Students are nailing down another affordable, efficient home

Student sawing baseboard

In west Eugene sits a quiet neighborhood street with four houses in a row, one of them still under construction. Each house has its own character — one is single-story and blue, another is two stories and olive green with a detached garage — but they have one thing in common: They were all designed and built by UO students.

OregonBILDS, which stands for Building Integrated Livable Designs Sustainably, is a studio program in which UO students collaboratively create one residence per year. The houses, which are made to be affordable and energy-efficient, are sold to families who make 80 percent of the local median income. The money from each sale goes to the production of the next home.

The newest house was designed by a studio class in fall 2016. Construction began in fall 2017 and will continue through this spring. 

Most of the students involved in the program study architecture. Rob Thallon, UO associate professor of architecture and director of OregonBILDS, explained the value of the program to future architects.

“You don’t have to have a future in construction to have this class have total value to you as an architect, because you have to be able to talk to builders,” he said. “You have to be able to understand what builders can do, you have to know what it means when you’re making a mark on the page.”

Sixteen students are in the studio class this term. The group meets once a week on campus and splits into rotating labs for the on-site construction. Students don’t dabble in plumbing or electricity, realms that require licensed professionals, but they work on tasks such as the framing, siding, insulating and interior trimming of the house.

“I just like being hands-on and learning it so that I can go in the field one day and know if what I’m designing can actually work or not,” Kian Filippi, an architecture student, said in between sawing strips of bottom trim for the interior walls. “I don’t just want to sit in an office and say, ‘Oh, this needs to get built,’ and then not know what it’s like on site.”

The first OregonBILDS house was completed in 2014. A grant from the UO Meyer Fund for a Sustainable Environment, as well as contributions from construction contracting firm Lease Crutcher Lewis and various members of the local business community, helped launch and sustain the project.

Homes for Good, a Lane County affordable housing agency, provided the land where the houses were built. Two to three more OregonBILDS houses will be built on the same street.  

The latest house is two bedrooms, 1,100 square feet and will cost around $200,000 when completed. Ensuring that the houses are affordable and that the buyers are income-qualified is important to the program, Thallon explained.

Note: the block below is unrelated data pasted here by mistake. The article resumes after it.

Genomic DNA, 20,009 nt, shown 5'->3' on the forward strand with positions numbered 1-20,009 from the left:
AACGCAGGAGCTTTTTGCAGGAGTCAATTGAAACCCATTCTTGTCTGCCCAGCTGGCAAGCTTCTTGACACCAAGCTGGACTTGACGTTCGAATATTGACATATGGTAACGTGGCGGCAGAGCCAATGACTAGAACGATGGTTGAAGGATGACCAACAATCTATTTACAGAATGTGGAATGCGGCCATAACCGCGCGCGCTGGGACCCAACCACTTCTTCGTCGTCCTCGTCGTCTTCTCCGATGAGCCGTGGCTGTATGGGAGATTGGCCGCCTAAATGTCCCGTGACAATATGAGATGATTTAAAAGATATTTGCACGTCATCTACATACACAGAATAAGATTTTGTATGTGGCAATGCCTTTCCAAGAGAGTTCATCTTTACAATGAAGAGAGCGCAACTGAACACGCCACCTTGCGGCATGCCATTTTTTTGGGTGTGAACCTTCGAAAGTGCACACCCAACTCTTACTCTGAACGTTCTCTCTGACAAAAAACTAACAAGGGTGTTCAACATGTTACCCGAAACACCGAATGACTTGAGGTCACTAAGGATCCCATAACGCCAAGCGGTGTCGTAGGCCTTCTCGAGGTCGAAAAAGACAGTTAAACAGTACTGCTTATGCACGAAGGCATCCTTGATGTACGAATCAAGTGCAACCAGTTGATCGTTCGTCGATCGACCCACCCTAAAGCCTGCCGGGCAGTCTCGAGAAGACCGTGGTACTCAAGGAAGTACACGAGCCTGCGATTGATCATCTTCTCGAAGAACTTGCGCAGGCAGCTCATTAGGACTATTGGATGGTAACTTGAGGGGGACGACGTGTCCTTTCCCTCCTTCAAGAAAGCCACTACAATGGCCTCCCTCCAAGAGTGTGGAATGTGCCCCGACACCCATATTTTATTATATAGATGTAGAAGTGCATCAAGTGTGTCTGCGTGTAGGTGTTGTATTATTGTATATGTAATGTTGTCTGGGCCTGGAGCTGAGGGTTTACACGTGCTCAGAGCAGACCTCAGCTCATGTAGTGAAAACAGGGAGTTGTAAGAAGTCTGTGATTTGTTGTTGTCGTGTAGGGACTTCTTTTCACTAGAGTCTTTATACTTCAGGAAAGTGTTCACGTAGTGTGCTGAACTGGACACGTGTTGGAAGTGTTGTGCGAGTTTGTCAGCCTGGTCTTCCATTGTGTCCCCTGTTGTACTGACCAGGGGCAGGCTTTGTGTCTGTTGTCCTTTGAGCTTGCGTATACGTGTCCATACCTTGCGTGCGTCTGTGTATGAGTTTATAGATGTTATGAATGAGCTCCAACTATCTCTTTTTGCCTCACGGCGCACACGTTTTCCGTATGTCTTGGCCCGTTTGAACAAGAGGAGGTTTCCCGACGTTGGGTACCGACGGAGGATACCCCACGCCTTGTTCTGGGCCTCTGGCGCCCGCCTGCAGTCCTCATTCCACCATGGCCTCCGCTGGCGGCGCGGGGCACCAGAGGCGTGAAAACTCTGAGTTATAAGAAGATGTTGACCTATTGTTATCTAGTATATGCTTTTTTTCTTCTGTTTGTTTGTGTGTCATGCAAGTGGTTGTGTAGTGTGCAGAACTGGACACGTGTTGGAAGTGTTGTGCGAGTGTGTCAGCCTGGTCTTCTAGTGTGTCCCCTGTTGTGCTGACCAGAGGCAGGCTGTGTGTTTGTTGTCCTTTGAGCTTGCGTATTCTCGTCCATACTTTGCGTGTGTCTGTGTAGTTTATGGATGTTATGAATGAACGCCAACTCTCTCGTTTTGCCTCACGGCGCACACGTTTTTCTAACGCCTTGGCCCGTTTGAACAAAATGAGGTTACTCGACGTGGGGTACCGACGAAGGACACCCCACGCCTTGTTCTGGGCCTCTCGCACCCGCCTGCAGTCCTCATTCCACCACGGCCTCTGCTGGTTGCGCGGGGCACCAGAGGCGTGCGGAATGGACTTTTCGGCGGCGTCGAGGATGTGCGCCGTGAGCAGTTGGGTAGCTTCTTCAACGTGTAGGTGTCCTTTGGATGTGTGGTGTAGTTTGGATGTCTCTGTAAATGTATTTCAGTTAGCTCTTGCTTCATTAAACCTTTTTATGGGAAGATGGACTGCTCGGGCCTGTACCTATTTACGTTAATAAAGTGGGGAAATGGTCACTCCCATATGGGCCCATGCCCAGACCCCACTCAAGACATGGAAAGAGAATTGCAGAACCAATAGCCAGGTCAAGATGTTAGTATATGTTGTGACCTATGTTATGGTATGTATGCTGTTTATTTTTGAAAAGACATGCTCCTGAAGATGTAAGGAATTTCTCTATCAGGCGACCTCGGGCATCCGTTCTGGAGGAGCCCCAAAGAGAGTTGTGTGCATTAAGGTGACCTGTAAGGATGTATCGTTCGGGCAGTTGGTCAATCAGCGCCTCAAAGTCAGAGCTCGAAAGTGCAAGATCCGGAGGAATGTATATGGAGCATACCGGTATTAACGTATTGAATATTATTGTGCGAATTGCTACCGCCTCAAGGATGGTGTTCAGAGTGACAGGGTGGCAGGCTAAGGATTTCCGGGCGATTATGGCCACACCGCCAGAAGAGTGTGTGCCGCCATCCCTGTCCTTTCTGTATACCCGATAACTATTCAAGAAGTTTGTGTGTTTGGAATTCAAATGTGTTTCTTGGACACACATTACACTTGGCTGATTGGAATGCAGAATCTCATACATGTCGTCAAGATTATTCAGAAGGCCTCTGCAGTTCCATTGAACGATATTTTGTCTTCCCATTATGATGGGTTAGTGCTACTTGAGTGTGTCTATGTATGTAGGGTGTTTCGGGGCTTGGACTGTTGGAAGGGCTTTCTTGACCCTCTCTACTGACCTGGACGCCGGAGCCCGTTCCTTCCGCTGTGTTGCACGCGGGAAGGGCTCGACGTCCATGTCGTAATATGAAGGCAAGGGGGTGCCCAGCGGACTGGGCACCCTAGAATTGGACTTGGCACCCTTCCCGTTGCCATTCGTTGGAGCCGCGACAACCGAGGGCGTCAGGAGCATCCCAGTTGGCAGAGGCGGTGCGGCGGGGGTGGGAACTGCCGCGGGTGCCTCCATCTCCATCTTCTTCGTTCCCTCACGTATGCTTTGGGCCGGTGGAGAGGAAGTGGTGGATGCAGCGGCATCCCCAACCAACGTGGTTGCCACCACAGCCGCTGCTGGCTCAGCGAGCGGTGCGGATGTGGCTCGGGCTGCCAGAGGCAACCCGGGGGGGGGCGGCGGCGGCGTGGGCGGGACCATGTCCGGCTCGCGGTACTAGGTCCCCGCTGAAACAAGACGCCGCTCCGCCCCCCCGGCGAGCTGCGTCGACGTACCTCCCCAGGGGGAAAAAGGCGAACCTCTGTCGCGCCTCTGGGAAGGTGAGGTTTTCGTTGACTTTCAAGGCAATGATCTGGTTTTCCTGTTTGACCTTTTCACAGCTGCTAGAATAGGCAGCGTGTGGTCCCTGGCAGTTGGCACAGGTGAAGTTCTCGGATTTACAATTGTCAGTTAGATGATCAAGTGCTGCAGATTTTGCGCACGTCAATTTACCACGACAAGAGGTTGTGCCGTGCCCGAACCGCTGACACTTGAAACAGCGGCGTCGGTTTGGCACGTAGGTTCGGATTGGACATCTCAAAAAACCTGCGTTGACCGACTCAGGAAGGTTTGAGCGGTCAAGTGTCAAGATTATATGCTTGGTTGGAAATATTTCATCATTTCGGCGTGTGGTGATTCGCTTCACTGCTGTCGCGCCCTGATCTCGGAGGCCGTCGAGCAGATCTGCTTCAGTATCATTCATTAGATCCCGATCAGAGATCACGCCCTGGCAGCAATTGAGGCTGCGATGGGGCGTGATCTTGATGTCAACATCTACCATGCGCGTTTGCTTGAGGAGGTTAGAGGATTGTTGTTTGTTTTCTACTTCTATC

After Seattle, Eugene has the second-most constrained housing market in the country, according to Realtor.com. Only 0.6 percent of the city’s housing stock is for sale, and the costs to rent and own housing are rising significantly faster than household incomes.

“So we’re chipping away at that in a very small way here by providing affordable housing for six families on this street,” Thallon said.

In addition to making the houses affordable, OregonBILDS focuses on energy efficiency. Each house is 45 percent better insulated than a code-built house.

With affordability and efficiency in mind, OregonBILDS students manage a careful budget. According to Thallon, the requisite constraint only inspires them to more creativity and innovation. For example, because the roof of the newest house is the same in the back as it is in the front, a porch could be fit on both sides. Making the house single-story allowed the project to remain affordable, but it is easily expandable into its second-story attic.

“They’re very, very creative,” Thallon said. “The shape and just the basic characters of the houses kind of speaks for itself.”

The newest house, located at 378 Hope Loop, is a pale yellow and looks nearly finished from the outside. The inside is largely still a blank slate waiting for the next studio to bring it to life with paint, flooring, trimming, countertops and cabinets.

“We put a lot of effort into making the house beautiful, which means people will appreciate it longer-term and take better care of it,” Thallon said. “Our mission is educating not only these students but the community about how you can make an affordable house that’s both beautiful and energy-efficient.”

—By Sarah Eddy, University Communications